Self-recorded in the final three days of 1987, the sessions that became Dung 4 were originally intended to result in a debut full-length for this iconic Oldham, Greater Manchester-formed, '60s garage-influenced indie act. At the time, momentum was building following local support slots with former Creation act the Bodines, a pre-Playing with Fire Spacemen 3, and a Stone Roses lineup that had already released "Sally Cinnamon." Then, when Inspiral Carpets decided to re-record some of the material here for 1988's Plane Crash EP, John Peel picked its lead track "Keep the Circle Around" to open his BBC Radio 1 show and the goalposts immediately shifted. Next, lead singer Stephen Holt and bassist David Swift each left the band for personal reasons, before a run of singles featuring their replacements -- Tom Hingley and Martyn Walsh -- hit the U.K. indie charts in 1989. Available that May for a limited time on cassette, at gigs and via mail order, Dung 4's 8,000 copies were long gone by the time Life -- their debut album proper -- was pipped to the U.K. number one spot in 1990. This reissued, expanded edition of Dung 4 benefits from remastered sound, represents the first time these recordings have appeared on CD and vinyl and includes the added bonus of May 1987's Cow demo. With the Seeds' "Can't Seem to Make You Mine" and the Velvets' "What Goes On" making appearances in live sets during the original Holt era, it's no surprise that the raw, primitive nature of these 4-track recordings was a perfect fit for the band's initial garage rock aspirations. Also, if the sole cover included here -- ? and the Mysterians' "96 Tears" -- was a template for what Inspiral Carpets wanted to be, the original material that sits alongside it is filled with the character that made the band unique. Throughout, Graham Lambert's tasteful, less-is-more approach to guitar dovetails Clint Boon's shrill and airy Farfisa organ, which seems to have the wind from the Saddleworth Moor behind it. Swift's bass occasionally finds that JJ Burnel-inspired, treble-filled tone that Walsh would also later settle on. Add to the mix drums from a 16-year-old, hip-hop-obsessed Craig Gill and unmistakably Lancastrian vocals from Holt and Boon and it's fair to say that not many other bands sounded like this in 1987. There's an enigmatic quality to tracks such as "Causeway" and "26" (the latter available here for the first time in any form) that bear many repeated listens, but what's really apparent here is that the Inspirals were a pop band from the outset. "Garage Full of Flowers" is as punchy and immediate as anything in their catalog, and could have been a successful single in its own right, and while Dung 4 and the earlier Cow demo may not have been as dynamic as Life, they certainly crystallized that feeling of the sun creeping out from the clouds that their Manchester scene contemporaries also managed to capture in the years that ensued.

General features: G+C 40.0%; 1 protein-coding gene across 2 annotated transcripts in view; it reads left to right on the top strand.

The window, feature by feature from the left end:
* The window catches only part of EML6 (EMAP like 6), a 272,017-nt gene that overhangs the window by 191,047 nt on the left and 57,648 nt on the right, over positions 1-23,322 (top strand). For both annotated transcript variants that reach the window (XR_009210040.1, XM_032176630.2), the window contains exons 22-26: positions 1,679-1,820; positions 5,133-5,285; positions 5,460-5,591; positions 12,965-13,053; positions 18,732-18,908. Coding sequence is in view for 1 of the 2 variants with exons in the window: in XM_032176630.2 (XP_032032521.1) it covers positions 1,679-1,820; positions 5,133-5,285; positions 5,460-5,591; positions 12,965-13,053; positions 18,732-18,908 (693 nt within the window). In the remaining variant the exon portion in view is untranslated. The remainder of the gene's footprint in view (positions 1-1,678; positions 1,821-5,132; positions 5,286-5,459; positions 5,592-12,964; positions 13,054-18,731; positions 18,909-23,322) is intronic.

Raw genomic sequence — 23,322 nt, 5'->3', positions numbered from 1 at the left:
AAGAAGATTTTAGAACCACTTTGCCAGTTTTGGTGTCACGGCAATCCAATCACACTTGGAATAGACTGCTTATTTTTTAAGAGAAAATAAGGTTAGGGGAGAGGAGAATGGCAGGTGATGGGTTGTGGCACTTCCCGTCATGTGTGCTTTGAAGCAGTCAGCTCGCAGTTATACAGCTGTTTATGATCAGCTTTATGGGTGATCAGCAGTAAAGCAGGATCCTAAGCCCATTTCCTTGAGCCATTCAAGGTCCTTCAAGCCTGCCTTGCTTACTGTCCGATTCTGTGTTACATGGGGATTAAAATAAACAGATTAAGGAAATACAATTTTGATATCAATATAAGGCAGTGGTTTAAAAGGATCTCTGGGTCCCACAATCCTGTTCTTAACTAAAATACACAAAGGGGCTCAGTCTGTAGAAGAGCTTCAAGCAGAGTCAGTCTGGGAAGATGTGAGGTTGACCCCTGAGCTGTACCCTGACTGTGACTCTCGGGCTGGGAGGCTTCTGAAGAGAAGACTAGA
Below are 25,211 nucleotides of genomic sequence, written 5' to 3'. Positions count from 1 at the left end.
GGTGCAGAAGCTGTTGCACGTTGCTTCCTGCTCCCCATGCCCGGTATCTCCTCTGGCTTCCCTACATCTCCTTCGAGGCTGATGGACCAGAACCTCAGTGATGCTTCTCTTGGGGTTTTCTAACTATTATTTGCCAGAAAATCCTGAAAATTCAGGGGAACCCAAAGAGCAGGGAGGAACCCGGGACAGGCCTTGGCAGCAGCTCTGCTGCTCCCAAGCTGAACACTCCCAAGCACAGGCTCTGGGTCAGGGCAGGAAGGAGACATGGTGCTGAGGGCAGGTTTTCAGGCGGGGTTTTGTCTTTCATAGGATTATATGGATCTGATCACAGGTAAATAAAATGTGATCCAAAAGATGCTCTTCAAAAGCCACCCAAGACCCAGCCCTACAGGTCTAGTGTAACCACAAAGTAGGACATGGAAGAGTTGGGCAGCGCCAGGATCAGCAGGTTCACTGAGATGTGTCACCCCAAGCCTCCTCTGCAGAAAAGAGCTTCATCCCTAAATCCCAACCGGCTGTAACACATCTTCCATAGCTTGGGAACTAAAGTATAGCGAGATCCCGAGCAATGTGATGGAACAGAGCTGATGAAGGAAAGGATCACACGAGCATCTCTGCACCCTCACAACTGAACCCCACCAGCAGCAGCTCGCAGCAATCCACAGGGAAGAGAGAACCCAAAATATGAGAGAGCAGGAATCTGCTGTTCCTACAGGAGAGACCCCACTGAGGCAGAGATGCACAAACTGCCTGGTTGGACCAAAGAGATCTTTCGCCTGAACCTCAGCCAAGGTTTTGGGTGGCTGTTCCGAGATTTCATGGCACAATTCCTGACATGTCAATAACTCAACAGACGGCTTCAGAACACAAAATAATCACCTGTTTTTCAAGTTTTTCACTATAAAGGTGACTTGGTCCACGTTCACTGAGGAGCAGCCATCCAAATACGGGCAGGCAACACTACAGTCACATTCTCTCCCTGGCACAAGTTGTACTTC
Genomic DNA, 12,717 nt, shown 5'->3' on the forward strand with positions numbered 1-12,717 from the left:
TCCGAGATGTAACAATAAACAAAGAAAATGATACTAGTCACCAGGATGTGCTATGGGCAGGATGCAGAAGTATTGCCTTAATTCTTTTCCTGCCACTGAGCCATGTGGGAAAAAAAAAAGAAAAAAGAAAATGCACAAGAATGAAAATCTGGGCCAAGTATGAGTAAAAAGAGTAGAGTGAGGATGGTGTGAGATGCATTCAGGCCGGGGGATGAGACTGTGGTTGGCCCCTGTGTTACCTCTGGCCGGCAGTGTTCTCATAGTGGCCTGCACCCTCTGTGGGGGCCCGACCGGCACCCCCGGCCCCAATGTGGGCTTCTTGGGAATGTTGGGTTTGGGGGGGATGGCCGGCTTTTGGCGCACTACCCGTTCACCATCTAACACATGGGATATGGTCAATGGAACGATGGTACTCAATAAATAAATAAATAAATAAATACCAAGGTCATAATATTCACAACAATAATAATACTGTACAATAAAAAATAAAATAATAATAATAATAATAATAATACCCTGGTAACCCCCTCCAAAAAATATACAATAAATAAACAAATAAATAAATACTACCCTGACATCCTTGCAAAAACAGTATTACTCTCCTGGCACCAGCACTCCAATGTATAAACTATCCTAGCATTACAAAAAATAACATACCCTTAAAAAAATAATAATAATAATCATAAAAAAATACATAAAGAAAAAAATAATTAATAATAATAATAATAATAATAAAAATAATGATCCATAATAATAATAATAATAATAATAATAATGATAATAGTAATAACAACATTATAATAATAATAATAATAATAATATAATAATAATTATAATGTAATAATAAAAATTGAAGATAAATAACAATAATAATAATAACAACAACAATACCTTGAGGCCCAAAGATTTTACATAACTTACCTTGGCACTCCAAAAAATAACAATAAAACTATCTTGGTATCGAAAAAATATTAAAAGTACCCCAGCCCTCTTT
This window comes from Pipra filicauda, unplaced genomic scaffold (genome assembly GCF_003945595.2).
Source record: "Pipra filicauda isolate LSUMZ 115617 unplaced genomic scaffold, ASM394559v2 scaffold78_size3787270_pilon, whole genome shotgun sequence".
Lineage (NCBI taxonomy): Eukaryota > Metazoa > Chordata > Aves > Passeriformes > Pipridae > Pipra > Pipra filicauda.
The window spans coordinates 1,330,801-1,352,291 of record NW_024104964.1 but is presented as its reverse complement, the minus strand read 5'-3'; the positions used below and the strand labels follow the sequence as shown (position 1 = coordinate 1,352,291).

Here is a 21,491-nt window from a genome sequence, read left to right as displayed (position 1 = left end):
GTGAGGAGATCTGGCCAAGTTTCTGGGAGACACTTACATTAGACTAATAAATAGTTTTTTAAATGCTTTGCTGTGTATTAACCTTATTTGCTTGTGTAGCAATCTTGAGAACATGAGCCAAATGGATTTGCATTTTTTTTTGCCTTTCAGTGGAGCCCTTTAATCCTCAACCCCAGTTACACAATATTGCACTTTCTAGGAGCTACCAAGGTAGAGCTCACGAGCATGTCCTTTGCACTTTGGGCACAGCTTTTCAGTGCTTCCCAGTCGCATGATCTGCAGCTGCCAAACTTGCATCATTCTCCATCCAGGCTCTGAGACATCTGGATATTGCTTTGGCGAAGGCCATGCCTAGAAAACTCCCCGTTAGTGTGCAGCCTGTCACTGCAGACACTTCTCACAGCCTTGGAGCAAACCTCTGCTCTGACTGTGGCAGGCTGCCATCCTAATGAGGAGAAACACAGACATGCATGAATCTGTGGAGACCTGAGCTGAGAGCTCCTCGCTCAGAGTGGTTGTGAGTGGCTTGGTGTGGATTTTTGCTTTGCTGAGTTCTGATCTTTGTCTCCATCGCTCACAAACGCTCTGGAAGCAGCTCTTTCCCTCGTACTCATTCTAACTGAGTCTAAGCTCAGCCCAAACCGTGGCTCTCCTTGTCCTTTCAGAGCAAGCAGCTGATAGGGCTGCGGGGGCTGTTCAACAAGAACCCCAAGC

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AllMusic Review by James Wilkinson